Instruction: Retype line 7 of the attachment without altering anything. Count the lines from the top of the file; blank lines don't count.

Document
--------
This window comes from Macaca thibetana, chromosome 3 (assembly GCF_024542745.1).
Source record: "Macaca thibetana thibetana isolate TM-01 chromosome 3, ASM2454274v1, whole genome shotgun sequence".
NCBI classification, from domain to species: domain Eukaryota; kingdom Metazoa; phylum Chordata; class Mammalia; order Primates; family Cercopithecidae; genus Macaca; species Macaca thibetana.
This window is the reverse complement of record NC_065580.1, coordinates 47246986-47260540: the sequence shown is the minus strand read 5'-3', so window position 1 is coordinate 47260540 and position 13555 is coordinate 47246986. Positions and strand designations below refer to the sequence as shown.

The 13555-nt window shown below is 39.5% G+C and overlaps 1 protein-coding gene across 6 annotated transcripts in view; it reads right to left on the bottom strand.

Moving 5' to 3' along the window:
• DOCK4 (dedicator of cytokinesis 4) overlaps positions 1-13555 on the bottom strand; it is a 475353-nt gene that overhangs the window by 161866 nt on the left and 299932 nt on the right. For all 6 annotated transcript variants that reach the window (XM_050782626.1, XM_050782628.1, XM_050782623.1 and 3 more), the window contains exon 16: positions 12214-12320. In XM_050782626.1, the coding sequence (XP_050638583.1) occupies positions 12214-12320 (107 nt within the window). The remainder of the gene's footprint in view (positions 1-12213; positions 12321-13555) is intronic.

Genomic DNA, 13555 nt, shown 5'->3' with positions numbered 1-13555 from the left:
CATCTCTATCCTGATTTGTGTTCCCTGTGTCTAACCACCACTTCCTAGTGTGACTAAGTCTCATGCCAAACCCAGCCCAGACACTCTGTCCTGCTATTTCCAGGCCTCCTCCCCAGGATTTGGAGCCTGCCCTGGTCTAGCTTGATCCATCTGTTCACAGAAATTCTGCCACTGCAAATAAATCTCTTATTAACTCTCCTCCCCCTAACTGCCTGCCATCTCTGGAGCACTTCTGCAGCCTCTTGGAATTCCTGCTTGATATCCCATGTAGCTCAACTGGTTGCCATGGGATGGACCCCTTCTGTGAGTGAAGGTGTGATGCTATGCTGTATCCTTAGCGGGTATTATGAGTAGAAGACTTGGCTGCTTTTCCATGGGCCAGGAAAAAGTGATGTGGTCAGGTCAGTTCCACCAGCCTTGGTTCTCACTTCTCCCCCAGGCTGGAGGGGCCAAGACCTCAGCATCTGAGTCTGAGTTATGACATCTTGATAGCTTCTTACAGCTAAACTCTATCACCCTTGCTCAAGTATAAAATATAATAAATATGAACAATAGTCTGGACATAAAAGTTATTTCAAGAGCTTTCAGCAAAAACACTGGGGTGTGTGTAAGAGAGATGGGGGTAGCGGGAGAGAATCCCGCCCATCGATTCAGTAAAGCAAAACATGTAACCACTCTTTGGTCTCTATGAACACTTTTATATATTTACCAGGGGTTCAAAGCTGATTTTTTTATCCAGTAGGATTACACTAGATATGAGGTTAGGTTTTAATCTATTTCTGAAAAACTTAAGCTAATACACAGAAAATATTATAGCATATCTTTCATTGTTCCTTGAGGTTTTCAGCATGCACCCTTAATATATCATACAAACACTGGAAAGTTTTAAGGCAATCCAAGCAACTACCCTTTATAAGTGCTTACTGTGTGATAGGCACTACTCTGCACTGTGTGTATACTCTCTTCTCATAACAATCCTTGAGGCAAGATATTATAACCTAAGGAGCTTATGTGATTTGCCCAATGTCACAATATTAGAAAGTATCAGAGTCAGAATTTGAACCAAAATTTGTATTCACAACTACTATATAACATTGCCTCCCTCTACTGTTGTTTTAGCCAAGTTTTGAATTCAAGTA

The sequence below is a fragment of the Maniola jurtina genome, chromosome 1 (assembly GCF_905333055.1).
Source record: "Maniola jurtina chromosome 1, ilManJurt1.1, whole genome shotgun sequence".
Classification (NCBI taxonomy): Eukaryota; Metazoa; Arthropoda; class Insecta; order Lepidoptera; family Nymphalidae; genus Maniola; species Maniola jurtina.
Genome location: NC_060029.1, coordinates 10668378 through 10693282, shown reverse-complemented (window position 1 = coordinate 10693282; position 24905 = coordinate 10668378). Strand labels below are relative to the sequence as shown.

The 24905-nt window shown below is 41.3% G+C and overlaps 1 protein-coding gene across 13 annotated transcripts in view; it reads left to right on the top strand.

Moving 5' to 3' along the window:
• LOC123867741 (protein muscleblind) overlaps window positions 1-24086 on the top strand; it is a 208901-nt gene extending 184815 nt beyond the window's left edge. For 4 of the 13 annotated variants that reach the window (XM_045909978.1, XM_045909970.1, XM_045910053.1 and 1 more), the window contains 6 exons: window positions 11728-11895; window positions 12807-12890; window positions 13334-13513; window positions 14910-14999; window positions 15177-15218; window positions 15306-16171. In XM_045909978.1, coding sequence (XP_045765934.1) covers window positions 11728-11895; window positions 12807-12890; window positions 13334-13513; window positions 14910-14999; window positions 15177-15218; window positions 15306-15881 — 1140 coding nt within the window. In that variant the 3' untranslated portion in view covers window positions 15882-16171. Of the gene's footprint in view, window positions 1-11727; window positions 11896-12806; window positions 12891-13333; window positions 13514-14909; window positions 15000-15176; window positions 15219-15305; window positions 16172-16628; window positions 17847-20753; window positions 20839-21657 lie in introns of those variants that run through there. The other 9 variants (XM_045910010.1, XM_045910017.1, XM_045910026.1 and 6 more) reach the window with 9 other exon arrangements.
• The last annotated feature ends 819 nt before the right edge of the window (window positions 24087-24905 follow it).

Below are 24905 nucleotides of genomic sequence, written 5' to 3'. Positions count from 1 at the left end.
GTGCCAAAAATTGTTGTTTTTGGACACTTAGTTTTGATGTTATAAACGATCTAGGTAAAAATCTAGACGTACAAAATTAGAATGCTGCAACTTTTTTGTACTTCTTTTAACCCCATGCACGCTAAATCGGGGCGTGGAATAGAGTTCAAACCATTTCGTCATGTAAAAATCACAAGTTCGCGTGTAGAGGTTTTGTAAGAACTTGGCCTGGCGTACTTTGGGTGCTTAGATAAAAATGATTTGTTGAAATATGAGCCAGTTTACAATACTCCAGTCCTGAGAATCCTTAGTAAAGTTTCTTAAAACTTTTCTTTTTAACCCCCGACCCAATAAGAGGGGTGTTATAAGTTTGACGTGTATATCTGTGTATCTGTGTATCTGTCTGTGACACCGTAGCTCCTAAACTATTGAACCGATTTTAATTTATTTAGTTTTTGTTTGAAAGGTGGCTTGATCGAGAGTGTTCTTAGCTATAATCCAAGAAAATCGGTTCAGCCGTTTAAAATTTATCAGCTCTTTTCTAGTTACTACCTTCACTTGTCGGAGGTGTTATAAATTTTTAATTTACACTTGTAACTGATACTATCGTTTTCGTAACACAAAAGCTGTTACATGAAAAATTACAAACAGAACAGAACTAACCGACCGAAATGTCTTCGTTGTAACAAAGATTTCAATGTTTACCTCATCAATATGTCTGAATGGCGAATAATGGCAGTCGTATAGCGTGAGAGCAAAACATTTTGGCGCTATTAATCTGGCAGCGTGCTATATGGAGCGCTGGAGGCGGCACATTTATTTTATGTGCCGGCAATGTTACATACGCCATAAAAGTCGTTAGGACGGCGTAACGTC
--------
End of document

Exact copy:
• DOCK4 (dedicator of cytokinesis 4) overlaps positions 1-13555 on the bottom strand; it is a 475353-nt gene that overhangs the window by 161866 nt on the left and 299932 nt on the right. For all 6 annotated transcript variants that reach the window (XM_050782626.1, XM_050782628.1, XM_050782623.1 and 3 more), the window contains exon 16: positions 12214-12320. In XM_050782626.1, the coding sequence (XP_050638583.1) occupies positions 12214-12320 (107 nt within the window). The remainder of the gene's footprint in view (positions 1-12213; positions 12321-13555) is intronic.